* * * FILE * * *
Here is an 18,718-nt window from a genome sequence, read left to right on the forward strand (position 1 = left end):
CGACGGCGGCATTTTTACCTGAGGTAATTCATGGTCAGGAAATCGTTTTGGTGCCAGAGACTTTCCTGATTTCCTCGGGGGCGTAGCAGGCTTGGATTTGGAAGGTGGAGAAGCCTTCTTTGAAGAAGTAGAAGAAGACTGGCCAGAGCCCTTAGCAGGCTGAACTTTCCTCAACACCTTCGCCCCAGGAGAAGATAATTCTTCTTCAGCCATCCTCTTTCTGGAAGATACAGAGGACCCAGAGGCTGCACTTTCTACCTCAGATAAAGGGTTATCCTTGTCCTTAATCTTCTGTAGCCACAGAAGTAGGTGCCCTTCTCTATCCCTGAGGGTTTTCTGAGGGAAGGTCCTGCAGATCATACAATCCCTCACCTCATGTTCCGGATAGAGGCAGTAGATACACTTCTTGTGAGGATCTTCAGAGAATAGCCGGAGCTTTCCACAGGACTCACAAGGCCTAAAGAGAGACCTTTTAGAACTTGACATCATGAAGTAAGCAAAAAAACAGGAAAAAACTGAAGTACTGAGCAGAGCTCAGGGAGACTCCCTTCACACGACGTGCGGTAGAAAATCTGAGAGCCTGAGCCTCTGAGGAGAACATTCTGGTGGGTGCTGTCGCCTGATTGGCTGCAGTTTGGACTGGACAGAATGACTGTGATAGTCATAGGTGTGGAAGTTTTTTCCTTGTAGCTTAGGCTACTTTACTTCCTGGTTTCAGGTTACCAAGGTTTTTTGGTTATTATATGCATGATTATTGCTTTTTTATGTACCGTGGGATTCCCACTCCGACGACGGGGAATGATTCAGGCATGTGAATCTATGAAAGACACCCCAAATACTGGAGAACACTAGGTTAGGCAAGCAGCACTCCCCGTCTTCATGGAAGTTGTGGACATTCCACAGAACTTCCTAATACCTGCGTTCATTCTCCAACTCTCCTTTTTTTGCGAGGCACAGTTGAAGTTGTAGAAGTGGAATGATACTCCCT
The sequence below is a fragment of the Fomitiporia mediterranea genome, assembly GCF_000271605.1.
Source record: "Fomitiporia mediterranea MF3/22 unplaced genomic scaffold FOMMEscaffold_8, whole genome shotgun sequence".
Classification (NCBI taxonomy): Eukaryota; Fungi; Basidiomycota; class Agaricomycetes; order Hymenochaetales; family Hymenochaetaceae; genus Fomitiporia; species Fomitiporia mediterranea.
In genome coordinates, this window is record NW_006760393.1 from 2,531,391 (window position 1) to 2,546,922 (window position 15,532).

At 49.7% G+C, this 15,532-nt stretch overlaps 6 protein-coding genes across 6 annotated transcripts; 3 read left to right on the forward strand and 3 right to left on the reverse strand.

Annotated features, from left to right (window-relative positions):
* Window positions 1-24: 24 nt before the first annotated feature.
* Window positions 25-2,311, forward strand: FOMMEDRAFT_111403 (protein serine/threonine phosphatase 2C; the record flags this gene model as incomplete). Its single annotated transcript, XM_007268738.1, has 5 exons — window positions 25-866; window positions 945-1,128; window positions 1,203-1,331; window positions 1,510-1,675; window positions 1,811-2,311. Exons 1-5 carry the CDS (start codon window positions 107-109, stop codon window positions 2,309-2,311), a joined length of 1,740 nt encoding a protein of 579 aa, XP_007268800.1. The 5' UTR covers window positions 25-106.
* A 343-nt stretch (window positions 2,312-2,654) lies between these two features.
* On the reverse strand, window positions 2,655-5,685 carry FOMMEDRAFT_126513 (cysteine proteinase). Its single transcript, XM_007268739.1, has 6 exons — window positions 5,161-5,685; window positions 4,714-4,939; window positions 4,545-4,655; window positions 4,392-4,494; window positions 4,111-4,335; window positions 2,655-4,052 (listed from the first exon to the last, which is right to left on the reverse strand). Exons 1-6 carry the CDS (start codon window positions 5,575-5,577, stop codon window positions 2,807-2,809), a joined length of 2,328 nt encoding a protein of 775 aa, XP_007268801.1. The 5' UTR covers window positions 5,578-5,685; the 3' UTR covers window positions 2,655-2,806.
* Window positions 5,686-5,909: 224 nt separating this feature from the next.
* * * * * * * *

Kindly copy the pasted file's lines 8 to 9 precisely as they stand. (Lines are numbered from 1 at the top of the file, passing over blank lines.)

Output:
Annotated features, from left to right (window-relative positions):
* Window positions 1-24: 24 nt before the first annotated feature.